The best example I have of this scenario is when I was a younger sales person and I was working closely with a customer on a very large project. Before we won the project, I was preparing to give a presentation with our customer to some of his management team. He had invited me in to help present to his bosses to assist him in getting approval for budget and scope for the proposed project. In this situation he embedded himself into our team and invited us to present to his bosses so in turn we became embedded into his team. The result of this relationship was quite the learning process for me. In one instance I was talking to him about certain features and benefits of our solution. I was giving him a great presentation in rehearsal for the presentation that we would eventually give his bosses together. I was really on it, presentation-wise, and even though I was covering every piece of information marketing had given me about the products and solutions, he stopped me in the middle of my presentation. When he stopped me he said, “You’re solving a problem I don’t have.” I was blown away that this customer took time to teach (or remind) me about uncovering pains and value mapping. The customer took the time to teach me because he was on my team. Had this been a different type of sales relationship, instead of one where the sales person and the customer are on the same team, I do not believe the customer would have been in a place where they would have been willing and able to help the sales person (me) learn and grow.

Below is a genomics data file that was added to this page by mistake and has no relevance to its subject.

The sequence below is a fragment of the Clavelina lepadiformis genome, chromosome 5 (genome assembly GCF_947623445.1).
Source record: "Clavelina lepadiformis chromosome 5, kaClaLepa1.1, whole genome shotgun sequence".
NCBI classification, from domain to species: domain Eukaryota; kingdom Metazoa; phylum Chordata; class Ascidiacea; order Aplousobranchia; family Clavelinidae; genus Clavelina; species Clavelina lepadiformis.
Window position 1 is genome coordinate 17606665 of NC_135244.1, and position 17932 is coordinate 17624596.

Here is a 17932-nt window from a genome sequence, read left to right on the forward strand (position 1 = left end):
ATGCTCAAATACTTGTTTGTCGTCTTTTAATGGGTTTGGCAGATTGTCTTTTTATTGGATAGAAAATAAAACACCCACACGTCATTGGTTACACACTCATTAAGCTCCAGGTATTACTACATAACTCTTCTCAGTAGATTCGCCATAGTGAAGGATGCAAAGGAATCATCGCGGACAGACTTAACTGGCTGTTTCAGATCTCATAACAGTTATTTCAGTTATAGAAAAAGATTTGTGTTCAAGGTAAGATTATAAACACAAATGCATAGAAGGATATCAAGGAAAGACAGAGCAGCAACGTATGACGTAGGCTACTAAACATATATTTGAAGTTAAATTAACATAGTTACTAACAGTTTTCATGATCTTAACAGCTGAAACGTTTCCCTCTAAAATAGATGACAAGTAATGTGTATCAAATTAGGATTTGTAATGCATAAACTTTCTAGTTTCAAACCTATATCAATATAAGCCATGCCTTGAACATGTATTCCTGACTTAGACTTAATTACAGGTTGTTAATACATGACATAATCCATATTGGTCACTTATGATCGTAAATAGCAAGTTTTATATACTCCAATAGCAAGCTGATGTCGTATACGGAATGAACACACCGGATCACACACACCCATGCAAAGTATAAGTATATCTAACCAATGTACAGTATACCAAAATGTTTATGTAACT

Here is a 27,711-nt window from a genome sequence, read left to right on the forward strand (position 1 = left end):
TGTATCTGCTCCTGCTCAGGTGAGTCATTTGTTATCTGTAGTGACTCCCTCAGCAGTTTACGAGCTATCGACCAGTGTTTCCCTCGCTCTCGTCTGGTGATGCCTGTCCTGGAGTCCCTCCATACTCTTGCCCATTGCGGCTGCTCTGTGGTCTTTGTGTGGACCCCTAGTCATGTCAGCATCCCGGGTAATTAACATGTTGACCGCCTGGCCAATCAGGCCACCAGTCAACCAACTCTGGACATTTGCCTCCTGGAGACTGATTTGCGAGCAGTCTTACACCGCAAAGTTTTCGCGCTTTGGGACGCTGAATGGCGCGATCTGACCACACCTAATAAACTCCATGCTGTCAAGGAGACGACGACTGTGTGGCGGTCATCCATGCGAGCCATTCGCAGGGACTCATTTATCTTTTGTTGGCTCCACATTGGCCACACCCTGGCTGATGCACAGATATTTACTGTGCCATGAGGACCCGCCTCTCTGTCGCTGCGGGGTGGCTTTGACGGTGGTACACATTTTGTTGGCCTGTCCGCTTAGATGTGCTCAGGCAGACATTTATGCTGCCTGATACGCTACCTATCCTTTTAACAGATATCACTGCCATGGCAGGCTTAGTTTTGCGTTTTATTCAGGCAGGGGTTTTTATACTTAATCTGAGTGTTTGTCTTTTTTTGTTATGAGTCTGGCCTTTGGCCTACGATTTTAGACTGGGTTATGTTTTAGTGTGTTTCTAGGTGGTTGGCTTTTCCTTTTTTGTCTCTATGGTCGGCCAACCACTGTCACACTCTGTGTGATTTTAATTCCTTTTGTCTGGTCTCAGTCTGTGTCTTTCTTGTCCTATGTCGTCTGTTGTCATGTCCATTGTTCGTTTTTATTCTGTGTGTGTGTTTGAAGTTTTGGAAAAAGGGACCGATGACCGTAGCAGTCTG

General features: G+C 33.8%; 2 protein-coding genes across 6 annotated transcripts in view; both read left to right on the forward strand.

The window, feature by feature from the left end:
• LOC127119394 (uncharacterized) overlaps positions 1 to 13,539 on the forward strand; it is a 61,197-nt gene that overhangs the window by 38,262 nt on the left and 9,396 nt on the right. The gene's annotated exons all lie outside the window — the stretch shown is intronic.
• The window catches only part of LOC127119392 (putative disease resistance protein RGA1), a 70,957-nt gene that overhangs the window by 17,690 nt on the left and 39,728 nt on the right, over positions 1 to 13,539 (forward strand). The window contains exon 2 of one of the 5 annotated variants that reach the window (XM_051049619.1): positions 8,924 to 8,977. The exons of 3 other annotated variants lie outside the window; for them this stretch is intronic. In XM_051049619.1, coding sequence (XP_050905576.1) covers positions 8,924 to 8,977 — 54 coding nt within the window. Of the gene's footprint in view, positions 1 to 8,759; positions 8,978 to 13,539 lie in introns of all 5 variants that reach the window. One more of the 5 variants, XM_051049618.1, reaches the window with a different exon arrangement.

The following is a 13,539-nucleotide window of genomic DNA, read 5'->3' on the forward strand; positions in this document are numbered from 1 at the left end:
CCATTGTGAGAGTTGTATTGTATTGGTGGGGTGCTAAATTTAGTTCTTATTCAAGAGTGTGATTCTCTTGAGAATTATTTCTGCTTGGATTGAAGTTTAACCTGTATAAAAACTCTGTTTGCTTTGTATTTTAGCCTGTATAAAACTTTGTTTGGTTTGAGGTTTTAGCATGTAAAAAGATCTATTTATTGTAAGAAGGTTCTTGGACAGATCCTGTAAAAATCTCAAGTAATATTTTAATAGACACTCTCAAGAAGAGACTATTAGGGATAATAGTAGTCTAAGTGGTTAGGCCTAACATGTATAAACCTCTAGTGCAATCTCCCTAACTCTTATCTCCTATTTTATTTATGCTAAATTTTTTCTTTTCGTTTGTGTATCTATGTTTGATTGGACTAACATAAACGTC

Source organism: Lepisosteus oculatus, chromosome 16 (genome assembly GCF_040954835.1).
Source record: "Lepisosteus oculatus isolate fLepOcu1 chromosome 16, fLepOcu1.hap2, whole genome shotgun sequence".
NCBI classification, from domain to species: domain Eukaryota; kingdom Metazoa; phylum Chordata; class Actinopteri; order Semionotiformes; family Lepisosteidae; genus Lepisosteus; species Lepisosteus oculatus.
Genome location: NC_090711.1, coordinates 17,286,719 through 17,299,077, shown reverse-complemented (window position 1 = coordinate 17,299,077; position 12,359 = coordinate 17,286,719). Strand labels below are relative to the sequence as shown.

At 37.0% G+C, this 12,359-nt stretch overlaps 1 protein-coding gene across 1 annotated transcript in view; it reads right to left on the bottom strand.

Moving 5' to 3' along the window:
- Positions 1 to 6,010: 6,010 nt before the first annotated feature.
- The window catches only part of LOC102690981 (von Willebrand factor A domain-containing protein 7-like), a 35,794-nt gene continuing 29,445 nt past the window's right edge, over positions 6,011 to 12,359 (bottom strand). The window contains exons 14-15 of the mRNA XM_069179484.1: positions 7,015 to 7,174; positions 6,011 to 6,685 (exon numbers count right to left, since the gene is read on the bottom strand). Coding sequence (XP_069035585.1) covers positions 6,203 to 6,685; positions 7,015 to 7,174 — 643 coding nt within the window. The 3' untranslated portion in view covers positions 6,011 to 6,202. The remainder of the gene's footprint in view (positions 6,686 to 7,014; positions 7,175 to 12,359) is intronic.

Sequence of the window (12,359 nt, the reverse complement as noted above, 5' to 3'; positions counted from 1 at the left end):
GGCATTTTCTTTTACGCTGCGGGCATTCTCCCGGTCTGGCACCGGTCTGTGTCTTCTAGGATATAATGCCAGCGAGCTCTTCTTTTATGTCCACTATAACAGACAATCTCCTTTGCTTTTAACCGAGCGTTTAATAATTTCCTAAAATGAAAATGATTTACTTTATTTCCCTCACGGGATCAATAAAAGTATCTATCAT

Another illustration I have for this is when I was working in videoconferencing sales. I was working late at night (or early in the AM) on a project with a customer. This particular customer was assisting with the install. To get this assistance we included it in the contract and we added him as a team member for the install. We even had an agreement where he formally agreed to follow the direction of the PM while working on the job. I have done this in other instances when non-profits such as churches, need to reduce the cost of a project by providing their own labor.  This is a difficult thing to manage but when it is well documented and has a strong agreement behind it, it can be a great solution. Getting back to my story… we were up in the rafters together, under the conference table and staging equipment in the warehouse. In this situation, I was able to have the customer act as a tech on the job and he had a lot of skin in the game. When we ran into issues with IP addresses or other contractors, it really helped to have this champion embedded in our team. As a side note, this particular customer is now one of my best lifelong friends.  This is another great example of how business and personal relationships are built. Once you become a trusted advisor and prove your sincerity in what you do, you build a personal and professional preference above many others..